Hello children's poetry peeps.
Not going to lie, with all that's going on during National Poetry Month, I was going to recap all things poetical sometime in June when school is officially over across the country. However, two offers came up that I couldn't refuse.
The first is former Children's Poet Laureate of the United States J. Patrick Lewis e-mailing me with a request to post a poem here at Poetry Time about the late great baseball player/trailblazer Jackie Robinson. Pat has a book coming out about Mr. Robinson next year and since on this day, 69 years ago, Mr. Robinson broke the color barrier by making his major league debut for the Brooklyn Dodgers, Pat thought to honor him with a poetic gift, which you can read below. Thanks, Pat, for choosing my blog as a poetic vessel for your poem about one of the most important figures of the 20th century.
Jackie Robinson Day
First African American baseball
player in the modern era
I run down
the line, eight feet,
nine….and feint to feel
the rush between the third
baseman’s brush back and home.
Whitey Ford stares through me, sneak thief
playing on his disbelief, a phantom blackbird
on and off
the dare, flinching,
inching along the ledge
to legend. I time the windup,
my pistons primed to shovel under
Yogi’s glove. Yankee Stadium is stunned!
But you can hear the cheering all the way from
©J. Patrick Lewis -- all rights reserved.
Also, PBS released a two-part documentary about Mr. Robinson to coincide with the anniversary of him breaking baseball's color barrier. You can find more information about the documentary here:
The second offer I couldn't refuse is my poetic pal and forever friend, Irene Latham, asking me to contribute to her annual Progressive Poem shindig, and I happily accepted! Besides myself and Irene, there is a big list of Poetry Friday bloggers who are contributing:
1 Laura at Writing the World for Kids
2 Joy at Poetry for Kids Joy
3 Doraine at Dori Reads
4 Diane at Random Noodling
5 Penny at A Penny and Her Jots
6 Carol at Beyond LiteracyLink
7 Liz at Elizabeth Steinglass
8 Janet F. at Live Your Poem
9 Margaret at Reflections on the Teche
10 Pat at Writer on a Horse
11 Buffy at Buffy's Blog
12 Michelle at Today's Little Ditty
13 Linda at TeacherDance
14 Jone at Deo Writer
15 Matt at Radio, Rhythm and Rhyme
16 Violet at Violet Nesdoly
17 Kim at Flukeprints
18 Irene at Live Your Poem
19 Me at Poetry Time
20 Ruth at There is No Such Thing as a Godforsaken Town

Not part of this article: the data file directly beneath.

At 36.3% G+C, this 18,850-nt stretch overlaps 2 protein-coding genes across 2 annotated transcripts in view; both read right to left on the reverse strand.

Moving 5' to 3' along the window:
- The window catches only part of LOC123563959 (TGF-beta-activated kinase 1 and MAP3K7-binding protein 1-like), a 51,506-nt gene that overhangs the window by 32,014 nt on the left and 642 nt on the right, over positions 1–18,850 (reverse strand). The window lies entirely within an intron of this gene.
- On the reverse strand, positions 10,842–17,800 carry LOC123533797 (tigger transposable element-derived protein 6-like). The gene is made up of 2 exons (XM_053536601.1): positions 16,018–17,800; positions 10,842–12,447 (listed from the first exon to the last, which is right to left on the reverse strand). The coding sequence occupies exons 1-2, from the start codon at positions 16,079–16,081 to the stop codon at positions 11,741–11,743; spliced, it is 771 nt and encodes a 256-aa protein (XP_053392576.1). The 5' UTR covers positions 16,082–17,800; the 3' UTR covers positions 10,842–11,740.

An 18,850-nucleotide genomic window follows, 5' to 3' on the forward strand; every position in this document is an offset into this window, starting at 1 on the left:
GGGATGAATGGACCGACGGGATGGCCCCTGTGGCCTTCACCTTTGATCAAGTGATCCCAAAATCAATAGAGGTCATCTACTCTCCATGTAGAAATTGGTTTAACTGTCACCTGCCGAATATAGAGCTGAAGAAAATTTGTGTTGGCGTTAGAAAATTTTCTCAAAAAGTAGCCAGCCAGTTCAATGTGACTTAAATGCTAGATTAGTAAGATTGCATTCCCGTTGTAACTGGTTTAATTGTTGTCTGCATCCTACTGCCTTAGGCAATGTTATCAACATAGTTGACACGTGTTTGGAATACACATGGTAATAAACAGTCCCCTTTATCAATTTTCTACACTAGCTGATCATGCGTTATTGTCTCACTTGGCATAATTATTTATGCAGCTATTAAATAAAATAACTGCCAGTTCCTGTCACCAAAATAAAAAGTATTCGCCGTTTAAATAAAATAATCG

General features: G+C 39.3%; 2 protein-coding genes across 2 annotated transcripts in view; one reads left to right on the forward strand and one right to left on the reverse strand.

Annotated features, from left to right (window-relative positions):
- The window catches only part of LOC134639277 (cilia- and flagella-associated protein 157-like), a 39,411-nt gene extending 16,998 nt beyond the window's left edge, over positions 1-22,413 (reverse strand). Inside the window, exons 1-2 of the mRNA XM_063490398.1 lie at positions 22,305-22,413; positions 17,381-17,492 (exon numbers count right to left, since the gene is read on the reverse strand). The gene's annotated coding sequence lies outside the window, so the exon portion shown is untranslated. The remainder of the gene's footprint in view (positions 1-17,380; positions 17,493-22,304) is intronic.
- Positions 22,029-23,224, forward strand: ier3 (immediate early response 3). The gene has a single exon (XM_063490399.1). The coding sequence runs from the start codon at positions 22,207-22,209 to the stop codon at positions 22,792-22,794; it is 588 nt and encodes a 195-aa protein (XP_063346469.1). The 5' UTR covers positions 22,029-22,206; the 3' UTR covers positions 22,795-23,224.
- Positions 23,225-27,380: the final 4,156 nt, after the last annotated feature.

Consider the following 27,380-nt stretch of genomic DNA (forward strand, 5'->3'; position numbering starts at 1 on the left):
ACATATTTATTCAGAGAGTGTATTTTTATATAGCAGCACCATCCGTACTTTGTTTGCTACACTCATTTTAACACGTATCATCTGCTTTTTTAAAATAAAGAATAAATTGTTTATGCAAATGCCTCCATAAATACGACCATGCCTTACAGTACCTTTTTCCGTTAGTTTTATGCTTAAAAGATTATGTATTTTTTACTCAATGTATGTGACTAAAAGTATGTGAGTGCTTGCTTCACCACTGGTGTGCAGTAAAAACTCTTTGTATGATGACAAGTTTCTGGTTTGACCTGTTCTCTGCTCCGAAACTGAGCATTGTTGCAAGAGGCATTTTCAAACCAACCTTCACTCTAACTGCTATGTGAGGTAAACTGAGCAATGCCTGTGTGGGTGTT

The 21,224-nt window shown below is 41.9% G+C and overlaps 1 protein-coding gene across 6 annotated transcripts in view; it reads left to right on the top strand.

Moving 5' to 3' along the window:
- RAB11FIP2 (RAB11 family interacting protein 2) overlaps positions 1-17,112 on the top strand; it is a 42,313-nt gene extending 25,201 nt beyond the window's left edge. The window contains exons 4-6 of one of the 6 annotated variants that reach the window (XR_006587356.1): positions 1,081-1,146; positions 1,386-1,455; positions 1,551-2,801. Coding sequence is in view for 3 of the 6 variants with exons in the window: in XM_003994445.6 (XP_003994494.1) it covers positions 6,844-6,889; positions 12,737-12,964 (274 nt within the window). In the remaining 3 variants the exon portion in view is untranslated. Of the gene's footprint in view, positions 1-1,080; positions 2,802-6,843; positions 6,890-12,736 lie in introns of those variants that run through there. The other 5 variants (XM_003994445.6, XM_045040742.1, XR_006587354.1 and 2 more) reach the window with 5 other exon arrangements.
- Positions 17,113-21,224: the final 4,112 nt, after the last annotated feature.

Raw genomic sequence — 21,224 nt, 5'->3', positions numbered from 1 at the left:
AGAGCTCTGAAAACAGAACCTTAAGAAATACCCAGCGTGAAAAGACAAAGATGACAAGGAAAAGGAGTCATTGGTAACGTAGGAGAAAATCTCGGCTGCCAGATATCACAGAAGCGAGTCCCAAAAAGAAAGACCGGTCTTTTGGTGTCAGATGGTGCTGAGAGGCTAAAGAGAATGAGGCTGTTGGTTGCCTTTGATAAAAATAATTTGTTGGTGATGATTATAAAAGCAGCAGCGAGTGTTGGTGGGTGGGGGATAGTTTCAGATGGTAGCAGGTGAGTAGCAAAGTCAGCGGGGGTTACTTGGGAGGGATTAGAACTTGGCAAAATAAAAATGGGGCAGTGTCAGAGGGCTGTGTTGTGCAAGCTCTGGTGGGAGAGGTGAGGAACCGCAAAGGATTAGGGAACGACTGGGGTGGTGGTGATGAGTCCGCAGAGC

21 Jan at Bookseedstudio
22 Robyn at Life on the Deckle Edge
23 Ramona at Pleasures from the Page
24 Amy at The Poem Farm
25 Mark at Jackett Writes
26 Renee at No Water River
27 Mary Lee at Poetrepository
28 Heidi at My Juicy Little Universe
29 Sheila at Sheila Renfro
30 Donna at Mainely Write
On April 19th I will add my line to the poem everyone is stringing together day by day.
Here is the poem at it stands now with my lines in itaclics at the bottom:
A squall of hawk wings stirs the sky.
A hummingbird holds and then hies.
If I could fly, I'd choose to be
Sailing through a forest of poet-trees.
A cast of crabs engraves the sand
Delighting a child's outstretched hand.
If I could breathe under the sea,
I'd dive, I'd dip, I'd dance with glee.
A clump of crocuses crave the sun.
Kites soar while joyful dogs run.
I sing to spring, to budding green,
to all of life -seen and unseen.
Wee whispers drift from cloud to ear
and finally reach one divining seer
who looks up from her perch and beams --
West Wind is dreaming May, it seems.
Golden wings open and gleam
as I greet the prancing team.
Gliding aside with lyrical speed
Also, on April 1st I appeared on the blog of award-winning writer Penny Parker Klostermann with two poems by me based on the drawings from my niece, Amani Gibson and my nephew, Dane Syeer Sanders. So thankful to connect creatively with my loved ones. Thanks for the opportunities, Penny! You can find the blog post here.
The organization Healing Arts Initiative, who, according to there mission statement: inspires healing, growth and learning through engagement in the arts for the underserved, commissioned me once again to perform my Poetry Time show. This time at The Pavilion at Queens for Rehab and Nursing. Most of the population there are senior citizens, so I had a chance to perform more of my mature children's poems, which I usually do for Middle School students. Each poem seemed to go over well, especially during my Thoughtful Set, which deals with poems about difficult emotions.
On April 25th I'll be performing at the Voila L. Sickles School in Fair Haven, NJ. Thank you Kathleen Bayer and Kerry Maguire for facilitating my upcoming visit. I've spent a chunk of time in Fair Haven before with friends, sailing, eating sumptuous meals, soaking in the Monmouth County atmosphere. I can't wait to come back.
I'm looking forward to making a return visit to The Churchill School & Center on April 26th where I'll be conducting workshops and helping students perform their own poems. Thank you Paula Zamora Gonzalez for the invitation.
I'm also excited to be performing and doing workshops at the Torey J. Sabatini School in Madison, NJ on April 28th. I'm much obliged to Beth Landau and Mike Post for the overture.
I leave you all with a poem based on a true story of what I witnessed while walking to the Poets House for another marathon writing session.
On my way to the library I pass a senior citizen home.
Gazing into the window, I see wispy haired humans,
slouched over like crowbars had been inserted
into their backs, trudging along with the help
of stainless steel walking sticks. One block later
I glide by a nursery school, witness wispy haired
infants tottering back and forth before crashing
down on their bottoms, a worthy attempt at
walking foiled, for now. In one city block I see
the check points at each end of life’s rainbow.
© Charles Waters 2016 all rights reserved.